The beauty of homeschooling is that no two days are alike and you never know what is around the corner. Six months from now or even six days from now you might be switching curriculum and things get better in whatever subject your child was struggling or not thriving. It’s never too late or too early to learn anything.
When you homeschool, you have a committee of two: you and your spouse. In some cases, you don’t even need to discuss it. Spouses should trust each other with decisions, but it’s always nice and encouraging if you share in the decision-making process.
I recently decided that Essentials was so good a spelling curriculum for my third grader, I wanted my first grader to experience it. Of course, Essentials is for older children, so we bought Foundations, which is for ages 4-7.
My first grader can read and she enjoys her reading curriculum (The Ordinary Parent’s Guide to Teaching Reading) and readers (McGuffey), but I think that she would enjoy Foundations even more. For one, it’s colorful. Then, there is a workbook. She likes to doodle and match and stay busy with a pencil in her hand.
Last but not least, it is reading, spelling, and penmanship in one great language arts curriculum. My daughter is almost finished with learning how to write lower case letters, so this penmanship practice will be a good recap of her handwriting work so far.
There is a short placement test on their website. After answering a few questions, I got the result that she needs to start with Level A. So I ordered A and B, teacher’s manuals and student workbooks. I also ordered Doodling Dragons. It seems like fun and I have a friend who uses this curriculum and she said it was nice to have.
I have all the rest of the kit from, having done Rhythm of Handwriting Cursive with both my children and, of course, Essentials.
I wish I had thought of this before but regret does not lead me anywhere. Regret is not productive. I choose to rejoice in making this decision now and to learn from it. You only know which curriculum works if you go through several weeks with it. Essentials works for my third grader and so I will now give Foundations a try with my first grader.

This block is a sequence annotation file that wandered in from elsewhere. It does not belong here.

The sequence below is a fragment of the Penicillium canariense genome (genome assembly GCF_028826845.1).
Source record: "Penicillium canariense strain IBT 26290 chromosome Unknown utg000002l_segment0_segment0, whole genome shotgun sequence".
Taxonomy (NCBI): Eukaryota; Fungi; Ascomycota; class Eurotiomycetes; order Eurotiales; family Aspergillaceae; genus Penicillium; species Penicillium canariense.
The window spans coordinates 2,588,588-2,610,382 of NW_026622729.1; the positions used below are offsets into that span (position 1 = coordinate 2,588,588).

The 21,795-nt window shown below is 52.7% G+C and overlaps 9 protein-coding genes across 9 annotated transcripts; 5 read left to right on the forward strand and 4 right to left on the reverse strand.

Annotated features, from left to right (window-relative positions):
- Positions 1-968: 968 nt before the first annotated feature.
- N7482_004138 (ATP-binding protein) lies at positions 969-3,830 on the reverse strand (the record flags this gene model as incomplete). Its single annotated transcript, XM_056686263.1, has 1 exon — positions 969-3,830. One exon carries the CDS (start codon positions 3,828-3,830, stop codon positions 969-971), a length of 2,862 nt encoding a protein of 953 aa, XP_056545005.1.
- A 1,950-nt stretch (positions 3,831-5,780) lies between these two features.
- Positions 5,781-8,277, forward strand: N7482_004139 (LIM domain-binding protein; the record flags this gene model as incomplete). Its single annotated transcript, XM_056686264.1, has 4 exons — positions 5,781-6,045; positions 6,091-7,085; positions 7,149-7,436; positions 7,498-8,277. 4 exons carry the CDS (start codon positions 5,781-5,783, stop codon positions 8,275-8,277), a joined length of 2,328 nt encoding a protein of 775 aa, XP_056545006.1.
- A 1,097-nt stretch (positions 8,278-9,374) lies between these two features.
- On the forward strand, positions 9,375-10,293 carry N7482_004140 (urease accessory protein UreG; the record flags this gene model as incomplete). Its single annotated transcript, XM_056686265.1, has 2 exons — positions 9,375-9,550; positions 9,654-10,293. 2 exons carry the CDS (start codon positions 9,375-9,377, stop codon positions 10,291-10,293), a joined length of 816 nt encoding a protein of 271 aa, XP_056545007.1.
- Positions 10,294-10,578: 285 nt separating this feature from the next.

It helps to have a friend who showed me her Foundations teacher’s manual and student workbook. It’s very different from Essentials and it convinced me my first grader would like it.
One last thought: my children have learned to read almost on their own, because I read them 1,000 books before kindergarten. They don’t always sound things out, because they have seen words so many times, they know the whole word. This does not help with spelling, I have found out. So we need to go back to the basics and decode sounds at the most foundational level.
The Moore philosophy of delaying academics kept me from ordering this until now, plus I thought they are just “selling us products,” like any other curriculum provider. But my daughter is almost seven and Foundations is for ages 4-7, so she will be at the end of the spectrum. And I can see from my son’s experience that being an excellent reader does not necessarily translate to excellent spelling skills.
I choose to stay positive and embrace the beauty of homeschooling. And I am thankful for friends who homeschool and share their experience with me, so that I may learn from them.